Pope Benedict XVI chose the name “Benedict” because he admired Pope Benedict XV and St. Benedict. Dr. Carmen Acevedo Butcher presents Man of Blessing to help show why Pope Benedict chose that name. Her book is a modern-day biography of St. Benedict, the founder of Western Monasticism, based on the Second Dialogues (ca. 593) of St. Gregory the Great, itself a biography on St. Benedict.
St. Gregory collected information from monks who had lived with and known St. Benedict, mixing in Scripture and biographical information to create his biography. This manner of writing biographies about saints, called hagiographies, during the Middle Ages was not unusual. There were different standards in those days for writing a biography. If the reader reads St. Gregory’s biography of St. Benedict and knows the Bible well enough, he or she will see several similarities.
The name “Benedict” in Latin is “Benedictus,” or in Hebrew “Baruch,” which mean “blessed.” Butcher discusses the name leading into the main source for her biography, St. Gregory the Great. She provides a chronology of events involving St. Benedict., setting the historical and geographical scene for each of the various chapters in the biography – Italy and its rulers at the time. She also quotes from books which St. Benedict might have read himself studying in Rome, such as Ovid and Horace. Her biography of St. Benedict sets him in the historical context of his day.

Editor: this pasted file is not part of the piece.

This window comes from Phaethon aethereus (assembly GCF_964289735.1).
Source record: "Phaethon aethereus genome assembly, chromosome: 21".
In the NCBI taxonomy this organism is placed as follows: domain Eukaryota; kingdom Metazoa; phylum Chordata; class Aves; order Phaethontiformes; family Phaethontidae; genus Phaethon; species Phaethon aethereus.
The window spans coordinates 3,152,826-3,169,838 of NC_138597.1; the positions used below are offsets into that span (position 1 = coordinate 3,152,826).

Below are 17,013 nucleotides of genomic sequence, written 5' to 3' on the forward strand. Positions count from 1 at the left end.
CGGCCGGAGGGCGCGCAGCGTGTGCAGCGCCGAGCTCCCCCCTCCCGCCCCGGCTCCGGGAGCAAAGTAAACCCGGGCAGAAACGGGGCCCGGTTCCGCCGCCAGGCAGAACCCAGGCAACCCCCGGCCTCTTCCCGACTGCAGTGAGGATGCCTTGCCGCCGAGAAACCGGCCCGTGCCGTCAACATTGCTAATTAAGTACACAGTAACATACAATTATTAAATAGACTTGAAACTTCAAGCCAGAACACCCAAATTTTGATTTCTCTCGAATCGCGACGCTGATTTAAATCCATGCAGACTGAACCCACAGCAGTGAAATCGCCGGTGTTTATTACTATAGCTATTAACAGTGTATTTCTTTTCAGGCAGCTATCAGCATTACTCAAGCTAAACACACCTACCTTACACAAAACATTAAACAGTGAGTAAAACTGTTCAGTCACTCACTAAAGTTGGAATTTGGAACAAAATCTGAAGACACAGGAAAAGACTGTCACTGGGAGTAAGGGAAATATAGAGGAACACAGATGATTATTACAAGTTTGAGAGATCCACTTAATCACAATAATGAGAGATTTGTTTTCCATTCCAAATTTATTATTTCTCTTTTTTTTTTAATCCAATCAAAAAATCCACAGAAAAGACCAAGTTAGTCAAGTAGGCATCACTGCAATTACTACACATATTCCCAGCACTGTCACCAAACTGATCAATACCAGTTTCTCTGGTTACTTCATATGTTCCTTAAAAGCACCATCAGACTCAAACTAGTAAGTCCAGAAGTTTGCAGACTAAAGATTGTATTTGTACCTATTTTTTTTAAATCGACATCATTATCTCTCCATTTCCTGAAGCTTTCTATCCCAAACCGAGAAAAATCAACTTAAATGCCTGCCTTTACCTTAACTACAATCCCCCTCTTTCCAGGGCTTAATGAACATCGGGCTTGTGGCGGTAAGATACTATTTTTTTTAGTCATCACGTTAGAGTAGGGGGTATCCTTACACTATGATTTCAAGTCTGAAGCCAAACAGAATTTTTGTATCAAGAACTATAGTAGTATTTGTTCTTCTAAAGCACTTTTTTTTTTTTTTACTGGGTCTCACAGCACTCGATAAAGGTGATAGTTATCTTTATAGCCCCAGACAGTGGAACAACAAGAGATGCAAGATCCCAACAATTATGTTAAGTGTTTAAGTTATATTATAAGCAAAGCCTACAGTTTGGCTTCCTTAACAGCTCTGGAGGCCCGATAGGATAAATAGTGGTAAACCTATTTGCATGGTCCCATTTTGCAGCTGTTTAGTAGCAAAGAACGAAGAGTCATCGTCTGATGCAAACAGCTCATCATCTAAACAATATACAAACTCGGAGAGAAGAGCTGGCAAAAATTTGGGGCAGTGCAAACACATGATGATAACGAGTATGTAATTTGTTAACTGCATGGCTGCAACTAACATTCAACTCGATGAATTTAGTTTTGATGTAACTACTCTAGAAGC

In an appendix, Dr. Butcher presents a summary of the Rule of St. Benedict chapter by chapter, followed by brief biographies of all the popes who took the name Benedict. Two pages of endnotes and a bibliography of books on Benedictinism or books connected with the history of Benedictines round out the end-of-book extras. The author’s husband created the map of Italy for the book and a website, www.carmenbutcher.com.
Carmen Acevedo Butcher received her Ph.D. in medieval studies from the University of Georgia in 1991 and is a professor at Shorter College, Rome, Georgia. She has won two Fullbright grants – to the University College of London and Sogang University in Seoul, South Korea. She is the translator of God of Mercy: AElfric’s Sermons and Theology (2006), author of Incandescence: 365 Readings with Women Mystics (2005), co-author of Problems in the Origins and Development of the English Language (2004) and Release and Restoration (2004), and has written several articles.
This book is recommended to those interested in why Pope Benedict chose that name and to those interested in St. Benedict or the Benedictines.